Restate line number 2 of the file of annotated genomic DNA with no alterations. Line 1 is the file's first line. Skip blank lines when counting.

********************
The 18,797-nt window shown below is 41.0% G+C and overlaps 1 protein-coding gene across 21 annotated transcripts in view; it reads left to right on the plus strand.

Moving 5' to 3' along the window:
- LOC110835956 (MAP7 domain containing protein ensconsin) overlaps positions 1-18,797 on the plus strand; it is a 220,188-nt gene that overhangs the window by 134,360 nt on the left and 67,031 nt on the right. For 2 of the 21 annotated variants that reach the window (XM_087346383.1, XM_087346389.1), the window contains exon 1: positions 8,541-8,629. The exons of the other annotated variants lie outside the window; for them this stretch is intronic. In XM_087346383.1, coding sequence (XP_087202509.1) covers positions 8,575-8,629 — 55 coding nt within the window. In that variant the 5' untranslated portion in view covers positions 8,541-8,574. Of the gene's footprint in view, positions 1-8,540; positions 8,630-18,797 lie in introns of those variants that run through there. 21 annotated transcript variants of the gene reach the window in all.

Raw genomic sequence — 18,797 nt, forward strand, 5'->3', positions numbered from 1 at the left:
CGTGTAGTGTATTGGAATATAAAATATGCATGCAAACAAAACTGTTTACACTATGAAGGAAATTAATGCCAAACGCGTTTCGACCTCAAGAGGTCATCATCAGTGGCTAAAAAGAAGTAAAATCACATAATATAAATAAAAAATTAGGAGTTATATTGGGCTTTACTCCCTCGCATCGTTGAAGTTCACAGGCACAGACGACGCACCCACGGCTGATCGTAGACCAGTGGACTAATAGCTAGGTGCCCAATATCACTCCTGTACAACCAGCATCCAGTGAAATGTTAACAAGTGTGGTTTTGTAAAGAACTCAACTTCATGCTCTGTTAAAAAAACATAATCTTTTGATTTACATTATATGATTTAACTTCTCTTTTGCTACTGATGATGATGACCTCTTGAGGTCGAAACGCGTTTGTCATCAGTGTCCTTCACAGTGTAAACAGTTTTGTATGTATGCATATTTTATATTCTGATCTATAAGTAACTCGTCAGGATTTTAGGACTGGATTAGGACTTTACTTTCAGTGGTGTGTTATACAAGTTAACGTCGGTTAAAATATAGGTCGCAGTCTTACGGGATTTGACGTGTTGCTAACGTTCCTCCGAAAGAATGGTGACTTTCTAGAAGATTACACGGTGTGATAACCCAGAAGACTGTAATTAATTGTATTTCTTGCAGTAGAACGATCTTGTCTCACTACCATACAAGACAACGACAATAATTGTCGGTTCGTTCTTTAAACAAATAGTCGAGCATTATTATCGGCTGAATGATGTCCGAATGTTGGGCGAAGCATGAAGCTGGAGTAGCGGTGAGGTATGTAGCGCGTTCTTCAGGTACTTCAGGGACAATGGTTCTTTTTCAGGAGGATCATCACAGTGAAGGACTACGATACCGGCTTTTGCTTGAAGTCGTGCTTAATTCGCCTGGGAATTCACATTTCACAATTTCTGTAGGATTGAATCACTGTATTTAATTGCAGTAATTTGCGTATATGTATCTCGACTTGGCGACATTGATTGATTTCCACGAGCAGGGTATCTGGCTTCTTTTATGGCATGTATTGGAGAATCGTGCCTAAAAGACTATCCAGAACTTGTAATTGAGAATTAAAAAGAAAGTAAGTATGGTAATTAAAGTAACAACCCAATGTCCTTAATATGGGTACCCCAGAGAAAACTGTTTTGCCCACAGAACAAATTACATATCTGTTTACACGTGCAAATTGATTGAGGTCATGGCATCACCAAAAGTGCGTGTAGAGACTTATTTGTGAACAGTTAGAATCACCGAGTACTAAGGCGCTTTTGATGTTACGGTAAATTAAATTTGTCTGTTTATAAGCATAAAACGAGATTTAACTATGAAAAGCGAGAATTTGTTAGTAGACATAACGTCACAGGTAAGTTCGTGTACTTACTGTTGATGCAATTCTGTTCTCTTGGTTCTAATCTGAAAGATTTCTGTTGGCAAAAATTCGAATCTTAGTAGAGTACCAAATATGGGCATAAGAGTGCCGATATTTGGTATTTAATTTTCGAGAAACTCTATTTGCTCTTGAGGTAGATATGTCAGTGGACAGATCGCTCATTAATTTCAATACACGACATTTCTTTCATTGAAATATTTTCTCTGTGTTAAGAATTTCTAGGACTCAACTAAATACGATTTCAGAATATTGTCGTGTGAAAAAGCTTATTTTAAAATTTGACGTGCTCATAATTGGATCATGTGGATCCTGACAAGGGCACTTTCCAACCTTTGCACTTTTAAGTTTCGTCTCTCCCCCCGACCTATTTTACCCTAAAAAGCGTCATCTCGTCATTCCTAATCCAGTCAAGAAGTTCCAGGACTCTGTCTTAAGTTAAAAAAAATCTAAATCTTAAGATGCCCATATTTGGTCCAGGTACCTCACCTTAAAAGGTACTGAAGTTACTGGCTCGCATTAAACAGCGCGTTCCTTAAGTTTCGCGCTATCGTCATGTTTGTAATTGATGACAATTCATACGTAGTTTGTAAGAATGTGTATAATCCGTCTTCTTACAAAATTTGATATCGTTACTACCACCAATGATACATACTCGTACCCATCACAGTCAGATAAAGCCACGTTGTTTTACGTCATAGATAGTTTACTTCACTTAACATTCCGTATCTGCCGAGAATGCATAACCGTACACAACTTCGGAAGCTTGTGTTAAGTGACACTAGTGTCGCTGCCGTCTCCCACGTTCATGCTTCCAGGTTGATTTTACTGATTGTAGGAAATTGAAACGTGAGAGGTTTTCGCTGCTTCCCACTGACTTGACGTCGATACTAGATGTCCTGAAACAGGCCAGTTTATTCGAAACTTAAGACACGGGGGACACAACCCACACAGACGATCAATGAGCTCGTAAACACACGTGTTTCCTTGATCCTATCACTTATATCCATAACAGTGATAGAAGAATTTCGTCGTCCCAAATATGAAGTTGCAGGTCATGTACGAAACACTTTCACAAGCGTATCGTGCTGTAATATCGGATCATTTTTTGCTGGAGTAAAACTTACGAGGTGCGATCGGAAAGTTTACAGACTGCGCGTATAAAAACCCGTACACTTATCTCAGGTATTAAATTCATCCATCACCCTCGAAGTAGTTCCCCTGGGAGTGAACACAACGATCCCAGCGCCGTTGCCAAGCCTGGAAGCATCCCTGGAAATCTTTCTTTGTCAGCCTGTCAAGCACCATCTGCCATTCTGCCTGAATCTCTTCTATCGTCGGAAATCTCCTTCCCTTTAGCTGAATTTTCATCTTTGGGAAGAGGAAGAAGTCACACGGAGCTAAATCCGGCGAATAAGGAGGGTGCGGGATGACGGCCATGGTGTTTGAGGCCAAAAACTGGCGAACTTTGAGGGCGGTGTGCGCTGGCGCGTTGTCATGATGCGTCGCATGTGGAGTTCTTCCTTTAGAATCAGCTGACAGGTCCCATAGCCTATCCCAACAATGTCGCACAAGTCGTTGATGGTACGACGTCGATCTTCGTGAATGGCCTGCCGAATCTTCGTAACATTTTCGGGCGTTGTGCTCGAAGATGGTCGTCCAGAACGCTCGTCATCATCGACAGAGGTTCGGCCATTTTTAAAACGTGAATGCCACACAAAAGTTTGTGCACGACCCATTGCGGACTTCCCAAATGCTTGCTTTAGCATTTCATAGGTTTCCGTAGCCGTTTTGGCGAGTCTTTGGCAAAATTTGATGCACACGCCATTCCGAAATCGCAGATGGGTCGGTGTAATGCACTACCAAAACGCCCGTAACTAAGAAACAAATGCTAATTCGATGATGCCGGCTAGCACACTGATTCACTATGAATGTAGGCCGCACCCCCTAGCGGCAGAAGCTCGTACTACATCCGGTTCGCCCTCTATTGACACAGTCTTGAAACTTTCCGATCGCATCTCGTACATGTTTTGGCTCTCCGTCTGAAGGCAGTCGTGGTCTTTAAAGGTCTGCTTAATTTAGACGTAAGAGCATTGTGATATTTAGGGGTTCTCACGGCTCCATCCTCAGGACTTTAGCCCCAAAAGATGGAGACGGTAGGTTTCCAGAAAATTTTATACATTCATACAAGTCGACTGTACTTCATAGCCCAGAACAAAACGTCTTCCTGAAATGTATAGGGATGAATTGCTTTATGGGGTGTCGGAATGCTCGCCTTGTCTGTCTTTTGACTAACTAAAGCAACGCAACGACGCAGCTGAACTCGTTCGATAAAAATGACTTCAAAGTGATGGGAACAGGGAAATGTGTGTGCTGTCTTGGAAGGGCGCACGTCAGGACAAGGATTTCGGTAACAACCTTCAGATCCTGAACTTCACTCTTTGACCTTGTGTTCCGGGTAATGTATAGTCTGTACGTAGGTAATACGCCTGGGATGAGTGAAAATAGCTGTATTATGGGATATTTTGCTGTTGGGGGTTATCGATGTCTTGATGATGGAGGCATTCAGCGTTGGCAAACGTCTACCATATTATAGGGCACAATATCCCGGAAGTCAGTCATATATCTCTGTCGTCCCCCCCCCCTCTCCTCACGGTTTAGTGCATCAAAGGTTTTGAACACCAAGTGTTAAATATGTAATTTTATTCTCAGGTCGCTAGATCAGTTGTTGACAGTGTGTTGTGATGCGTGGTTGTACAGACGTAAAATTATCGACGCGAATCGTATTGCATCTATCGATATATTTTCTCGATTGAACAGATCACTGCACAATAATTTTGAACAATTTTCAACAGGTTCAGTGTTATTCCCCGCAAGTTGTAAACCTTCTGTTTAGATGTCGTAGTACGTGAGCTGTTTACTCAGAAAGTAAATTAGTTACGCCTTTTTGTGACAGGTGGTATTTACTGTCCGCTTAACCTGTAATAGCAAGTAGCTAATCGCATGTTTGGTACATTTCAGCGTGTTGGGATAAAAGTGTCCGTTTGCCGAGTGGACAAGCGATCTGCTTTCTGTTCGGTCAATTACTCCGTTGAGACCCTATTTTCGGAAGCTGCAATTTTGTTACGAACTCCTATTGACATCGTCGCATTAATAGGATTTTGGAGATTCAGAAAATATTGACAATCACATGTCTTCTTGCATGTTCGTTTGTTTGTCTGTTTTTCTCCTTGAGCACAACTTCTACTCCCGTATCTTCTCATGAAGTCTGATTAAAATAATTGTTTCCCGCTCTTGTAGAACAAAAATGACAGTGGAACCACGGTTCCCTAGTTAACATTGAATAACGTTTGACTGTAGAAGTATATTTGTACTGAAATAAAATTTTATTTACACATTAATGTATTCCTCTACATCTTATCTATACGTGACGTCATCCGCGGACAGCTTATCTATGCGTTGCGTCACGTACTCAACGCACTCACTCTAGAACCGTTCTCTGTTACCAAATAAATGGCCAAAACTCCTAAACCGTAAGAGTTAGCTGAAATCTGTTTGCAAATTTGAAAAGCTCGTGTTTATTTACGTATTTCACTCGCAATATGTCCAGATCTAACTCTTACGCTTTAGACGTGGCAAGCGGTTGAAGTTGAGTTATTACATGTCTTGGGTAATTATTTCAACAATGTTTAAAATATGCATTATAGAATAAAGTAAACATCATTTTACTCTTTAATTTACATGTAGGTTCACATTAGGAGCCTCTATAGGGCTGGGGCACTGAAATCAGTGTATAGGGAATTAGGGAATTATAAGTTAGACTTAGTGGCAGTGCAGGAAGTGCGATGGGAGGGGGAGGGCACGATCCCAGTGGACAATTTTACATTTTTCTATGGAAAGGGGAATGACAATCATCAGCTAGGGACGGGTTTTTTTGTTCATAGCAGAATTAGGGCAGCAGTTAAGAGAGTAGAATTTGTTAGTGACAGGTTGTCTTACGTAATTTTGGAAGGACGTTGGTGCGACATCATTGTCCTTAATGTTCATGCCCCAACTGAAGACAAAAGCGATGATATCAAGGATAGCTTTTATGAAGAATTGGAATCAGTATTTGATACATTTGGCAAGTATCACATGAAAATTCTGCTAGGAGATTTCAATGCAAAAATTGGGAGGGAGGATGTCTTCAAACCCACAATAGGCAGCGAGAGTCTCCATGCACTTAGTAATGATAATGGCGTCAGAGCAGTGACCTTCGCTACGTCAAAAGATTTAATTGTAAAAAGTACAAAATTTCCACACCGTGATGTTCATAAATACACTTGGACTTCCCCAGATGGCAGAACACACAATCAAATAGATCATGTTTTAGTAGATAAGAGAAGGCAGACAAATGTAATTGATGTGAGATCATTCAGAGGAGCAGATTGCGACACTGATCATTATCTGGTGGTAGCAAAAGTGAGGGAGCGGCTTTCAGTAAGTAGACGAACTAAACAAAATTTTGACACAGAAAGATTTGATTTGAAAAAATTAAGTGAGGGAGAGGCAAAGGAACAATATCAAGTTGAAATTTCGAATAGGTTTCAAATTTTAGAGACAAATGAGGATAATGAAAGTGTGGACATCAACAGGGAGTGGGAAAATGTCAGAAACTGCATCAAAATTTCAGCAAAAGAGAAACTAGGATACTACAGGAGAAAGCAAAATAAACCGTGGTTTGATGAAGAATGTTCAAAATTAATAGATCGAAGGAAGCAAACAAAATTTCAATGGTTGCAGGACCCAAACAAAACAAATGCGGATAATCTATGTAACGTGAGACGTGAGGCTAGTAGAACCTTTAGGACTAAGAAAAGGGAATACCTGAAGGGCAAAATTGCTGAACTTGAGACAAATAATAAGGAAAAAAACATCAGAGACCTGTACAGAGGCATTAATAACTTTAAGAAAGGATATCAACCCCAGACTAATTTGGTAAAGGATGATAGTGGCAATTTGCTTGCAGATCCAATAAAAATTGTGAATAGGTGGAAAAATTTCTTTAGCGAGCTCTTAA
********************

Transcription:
Moving 5' to 3' along the window: